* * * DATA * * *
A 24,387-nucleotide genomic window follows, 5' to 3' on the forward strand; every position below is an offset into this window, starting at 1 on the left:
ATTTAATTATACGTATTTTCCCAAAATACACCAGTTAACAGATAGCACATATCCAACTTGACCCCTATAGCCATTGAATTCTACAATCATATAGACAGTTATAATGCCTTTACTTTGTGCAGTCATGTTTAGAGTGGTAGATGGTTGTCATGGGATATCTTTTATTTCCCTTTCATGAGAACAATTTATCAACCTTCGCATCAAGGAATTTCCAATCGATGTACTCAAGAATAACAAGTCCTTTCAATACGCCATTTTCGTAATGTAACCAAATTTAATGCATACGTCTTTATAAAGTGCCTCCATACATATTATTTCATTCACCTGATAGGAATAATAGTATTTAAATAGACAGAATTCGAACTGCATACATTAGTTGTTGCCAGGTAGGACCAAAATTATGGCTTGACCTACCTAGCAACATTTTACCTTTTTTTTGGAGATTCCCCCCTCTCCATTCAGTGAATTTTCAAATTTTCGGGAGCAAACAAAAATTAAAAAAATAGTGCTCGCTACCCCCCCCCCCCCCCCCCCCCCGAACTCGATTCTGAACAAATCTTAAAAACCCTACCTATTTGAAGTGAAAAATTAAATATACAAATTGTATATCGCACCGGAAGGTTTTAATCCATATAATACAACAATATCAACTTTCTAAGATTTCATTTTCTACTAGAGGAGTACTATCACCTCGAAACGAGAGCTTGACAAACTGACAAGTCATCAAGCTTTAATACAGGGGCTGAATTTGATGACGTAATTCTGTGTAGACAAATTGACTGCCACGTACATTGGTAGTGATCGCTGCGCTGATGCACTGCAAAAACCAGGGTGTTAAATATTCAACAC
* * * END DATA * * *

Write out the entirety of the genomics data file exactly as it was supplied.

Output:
A 24,387-nucleotide genomic window follows, 5' to 3' on the forward strand; every position below is an offset into this window, starting at 1 on the left:
ATTTAATTATACGTATTTTCCCAAAATACACCAGTTAACAGATAGCACATATCCAACTTGACCCCTATAGCCATTGAATTCTACAATCATATAGACAGTTATAATGCCTTTACTTTGTGCAGTCATGTTTAGAGTGGTAGATGGTTGTCATGGGATATCTTTTATTTCCCTTTCATGAGAACAATTTATCAACCTTCGCATCAAGGAATTTCCAATCGATGTACTCAAGAATAACAAGTCCTTTCAATACGCCATTTTCGTAATGTAACCAAATTTAATGCATACGTCTTTATAAAGTGCCTCCATACATATTATTTCATTCACCTGATAGGAATAATAGTATTTAAATAGACAGAATTCGAACTGCATACATTAGTTGTTGCCAGGTAGGACCAAAATTATGGCTTGACCTACCTAGCAACATTTTACCTTTTTTTTGGAGATTCCCCCCTCTCCATTCAGTGAATTTTCAAATTTTCGGGAGCAAACAAAAATTAAAAAAATAGTGCTCGCTACCCCCCCCCCCCCCCCCCCCCCGAACTCGATTCTGAACAAATCTTAAAAACCCTACCTATTTGAAGTGAAAAATTAAATATACAAATTGTATATCGCACCGGAAGGTTTTAATCCATATAATACAACAATATCAACTTTCTAAGATTTCATTTTCTACTAGAGGAGTACTATCACCTCGAAACGAGAGCTTGACAAACTGACAAGTCATCAAGCTTTAATACAGGGGCTGAATTTGATGACGTAATTCTGTGTAGACAAATTGACTGCCACGTACATTGGTAGTGATCGCTGCGCTGATGCACTGCAAAAACCAGGGTGTTAAATATTCAACAC